Even educational institutions are not immune to the perils of employee missteps. A university was embroiled in racial controversy this past fall, a professor was filmed trying to physically force a photographer from a demonstration scene.  She now faces potential assault charges. Footage of the incident captured live, quickly went viral, and both the professor and the university were quickly tried and condemned by the public based on footage that lasted just over a minute. 

Businesses need to fully evaluate and understand the risk of loss they face from within and outside their ranks. Written policies and procedures and ongoing training that specifically address appropriate employee communication (i.e., who can share what with whom) should be mandated. A comprehensive risk management plan, which includes prevention measures, provisions for whistleblowers, and response procedures is vital.

In addition, businesses need to make sure employees understand that they represent the company brand even when they are posting on their own personal social media profiles. Sometimes, the best examples of judicious behavior in this area can come from company executives, as they post on their own personal social profiles, in ways that are mindful of the company brand.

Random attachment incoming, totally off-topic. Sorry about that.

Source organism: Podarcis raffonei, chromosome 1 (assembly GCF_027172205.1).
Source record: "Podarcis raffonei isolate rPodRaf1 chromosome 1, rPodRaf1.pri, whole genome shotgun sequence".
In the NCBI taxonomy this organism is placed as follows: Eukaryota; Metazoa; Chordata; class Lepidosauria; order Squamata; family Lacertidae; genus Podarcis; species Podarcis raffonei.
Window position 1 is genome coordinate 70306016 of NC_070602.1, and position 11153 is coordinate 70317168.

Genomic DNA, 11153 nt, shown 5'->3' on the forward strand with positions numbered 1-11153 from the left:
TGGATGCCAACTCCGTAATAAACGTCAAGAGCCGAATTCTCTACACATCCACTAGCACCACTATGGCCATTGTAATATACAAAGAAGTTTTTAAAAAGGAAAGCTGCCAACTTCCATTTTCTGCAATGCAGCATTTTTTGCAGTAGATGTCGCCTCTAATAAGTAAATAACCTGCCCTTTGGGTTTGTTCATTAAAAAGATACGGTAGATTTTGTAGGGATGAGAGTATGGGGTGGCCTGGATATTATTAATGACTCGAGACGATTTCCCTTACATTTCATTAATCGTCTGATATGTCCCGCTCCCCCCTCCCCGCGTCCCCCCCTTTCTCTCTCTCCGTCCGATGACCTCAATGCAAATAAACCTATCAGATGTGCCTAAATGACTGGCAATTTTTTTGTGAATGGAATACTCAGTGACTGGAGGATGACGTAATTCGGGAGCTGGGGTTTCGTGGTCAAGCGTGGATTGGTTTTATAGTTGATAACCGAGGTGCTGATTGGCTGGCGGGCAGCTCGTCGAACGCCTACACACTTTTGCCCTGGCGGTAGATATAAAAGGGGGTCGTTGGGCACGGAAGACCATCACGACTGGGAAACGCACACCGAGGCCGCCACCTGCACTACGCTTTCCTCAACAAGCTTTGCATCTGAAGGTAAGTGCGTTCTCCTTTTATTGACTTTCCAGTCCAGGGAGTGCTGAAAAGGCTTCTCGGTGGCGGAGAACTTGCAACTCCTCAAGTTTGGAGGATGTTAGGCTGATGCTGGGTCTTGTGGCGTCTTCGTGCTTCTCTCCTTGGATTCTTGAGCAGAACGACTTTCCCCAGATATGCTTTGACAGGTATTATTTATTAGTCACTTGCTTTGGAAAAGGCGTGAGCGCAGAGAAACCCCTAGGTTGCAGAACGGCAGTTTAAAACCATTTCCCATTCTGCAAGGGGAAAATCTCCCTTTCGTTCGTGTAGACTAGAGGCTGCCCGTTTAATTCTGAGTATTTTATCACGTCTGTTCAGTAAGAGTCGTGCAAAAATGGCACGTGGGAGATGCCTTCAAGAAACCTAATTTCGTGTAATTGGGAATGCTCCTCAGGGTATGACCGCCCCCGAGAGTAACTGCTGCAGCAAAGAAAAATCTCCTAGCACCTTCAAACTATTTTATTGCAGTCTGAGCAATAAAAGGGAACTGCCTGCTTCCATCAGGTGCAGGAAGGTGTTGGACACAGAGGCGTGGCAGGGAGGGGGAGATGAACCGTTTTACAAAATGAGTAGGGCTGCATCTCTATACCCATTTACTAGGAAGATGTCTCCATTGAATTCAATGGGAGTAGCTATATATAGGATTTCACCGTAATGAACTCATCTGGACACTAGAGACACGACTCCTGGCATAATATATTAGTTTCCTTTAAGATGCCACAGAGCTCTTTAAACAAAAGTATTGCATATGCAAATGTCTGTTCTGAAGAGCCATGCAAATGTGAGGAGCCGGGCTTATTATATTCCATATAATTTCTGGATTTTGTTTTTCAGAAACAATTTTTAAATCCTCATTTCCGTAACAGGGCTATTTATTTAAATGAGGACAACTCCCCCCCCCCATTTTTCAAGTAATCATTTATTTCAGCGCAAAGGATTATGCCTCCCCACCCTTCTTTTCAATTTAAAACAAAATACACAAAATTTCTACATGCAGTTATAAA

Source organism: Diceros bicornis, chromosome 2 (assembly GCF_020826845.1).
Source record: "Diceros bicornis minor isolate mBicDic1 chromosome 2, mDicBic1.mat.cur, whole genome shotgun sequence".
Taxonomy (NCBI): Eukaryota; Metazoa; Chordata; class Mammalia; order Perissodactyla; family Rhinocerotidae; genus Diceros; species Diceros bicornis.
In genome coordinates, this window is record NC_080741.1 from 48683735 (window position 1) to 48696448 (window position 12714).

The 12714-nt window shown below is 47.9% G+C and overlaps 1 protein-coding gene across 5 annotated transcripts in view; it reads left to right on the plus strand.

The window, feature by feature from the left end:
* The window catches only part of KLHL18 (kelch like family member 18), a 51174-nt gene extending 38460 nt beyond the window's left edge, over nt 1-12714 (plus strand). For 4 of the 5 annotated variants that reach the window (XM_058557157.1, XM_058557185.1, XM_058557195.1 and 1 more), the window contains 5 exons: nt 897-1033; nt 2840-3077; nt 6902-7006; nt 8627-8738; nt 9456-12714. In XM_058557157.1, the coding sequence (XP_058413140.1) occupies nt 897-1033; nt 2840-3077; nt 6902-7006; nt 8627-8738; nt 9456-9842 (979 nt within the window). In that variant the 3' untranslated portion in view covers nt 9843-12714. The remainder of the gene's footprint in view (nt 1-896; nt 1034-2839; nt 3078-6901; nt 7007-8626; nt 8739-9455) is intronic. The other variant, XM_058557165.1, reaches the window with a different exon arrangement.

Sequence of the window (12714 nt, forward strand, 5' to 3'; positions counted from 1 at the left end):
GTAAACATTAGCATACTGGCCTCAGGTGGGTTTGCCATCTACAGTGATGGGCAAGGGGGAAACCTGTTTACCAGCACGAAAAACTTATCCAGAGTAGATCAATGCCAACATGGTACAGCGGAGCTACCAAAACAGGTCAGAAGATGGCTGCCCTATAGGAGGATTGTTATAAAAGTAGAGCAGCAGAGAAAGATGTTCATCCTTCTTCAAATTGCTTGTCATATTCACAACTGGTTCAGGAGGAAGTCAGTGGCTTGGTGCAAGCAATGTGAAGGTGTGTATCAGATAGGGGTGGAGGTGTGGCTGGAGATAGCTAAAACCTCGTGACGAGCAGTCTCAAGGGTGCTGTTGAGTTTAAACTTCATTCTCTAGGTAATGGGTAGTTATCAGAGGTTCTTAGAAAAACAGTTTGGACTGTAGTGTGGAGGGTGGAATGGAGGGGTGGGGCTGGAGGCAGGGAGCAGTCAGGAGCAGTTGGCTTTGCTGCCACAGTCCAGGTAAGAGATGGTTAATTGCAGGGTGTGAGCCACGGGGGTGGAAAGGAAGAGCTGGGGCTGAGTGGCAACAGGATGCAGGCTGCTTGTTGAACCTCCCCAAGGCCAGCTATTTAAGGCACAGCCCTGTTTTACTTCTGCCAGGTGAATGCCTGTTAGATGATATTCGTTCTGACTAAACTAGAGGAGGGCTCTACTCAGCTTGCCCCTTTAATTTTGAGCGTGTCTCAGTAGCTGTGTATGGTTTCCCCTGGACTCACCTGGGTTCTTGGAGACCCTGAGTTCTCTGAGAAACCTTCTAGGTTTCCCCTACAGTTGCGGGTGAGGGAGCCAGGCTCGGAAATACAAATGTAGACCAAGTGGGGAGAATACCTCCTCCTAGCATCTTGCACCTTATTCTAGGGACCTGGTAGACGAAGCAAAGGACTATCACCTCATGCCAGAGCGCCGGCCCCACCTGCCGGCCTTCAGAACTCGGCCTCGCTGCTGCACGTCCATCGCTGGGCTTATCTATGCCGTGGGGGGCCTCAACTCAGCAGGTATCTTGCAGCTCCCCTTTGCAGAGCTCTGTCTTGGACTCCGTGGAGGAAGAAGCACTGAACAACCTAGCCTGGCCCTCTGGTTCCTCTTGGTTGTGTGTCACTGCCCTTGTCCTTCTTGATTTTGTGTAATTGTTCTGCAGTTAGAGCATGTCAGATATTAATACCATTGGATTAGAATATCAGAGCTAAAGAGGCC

Classroom Implications 

Students need to fully understand how to evaluate current and emerging risk factors in business. Looking at real-life examples of business losses will help the learning process. Students should brainstorm about strategies that could have prevented losses in the examples presented and discuss mitigation approaches. Students need to understand that when they work for a company, they become the company’s brand ambassadors. Actions they take in their personal and work lives reflects on the companies for which they work. In addition, instructors need to help students realize how violations of personal information, especially from a healthcare perspective, can affect victims. Allowing students to hear first-hand from affected individuals could have a lasting impact on students and help sensitize the future workforce to the importance of these issues. 

Business Trend

Humans tend to be creatures of habit. Businesses that understand and respond to what makes us tick give businesses a competitive advantage. This month's trend focuses on the use of psychology in business.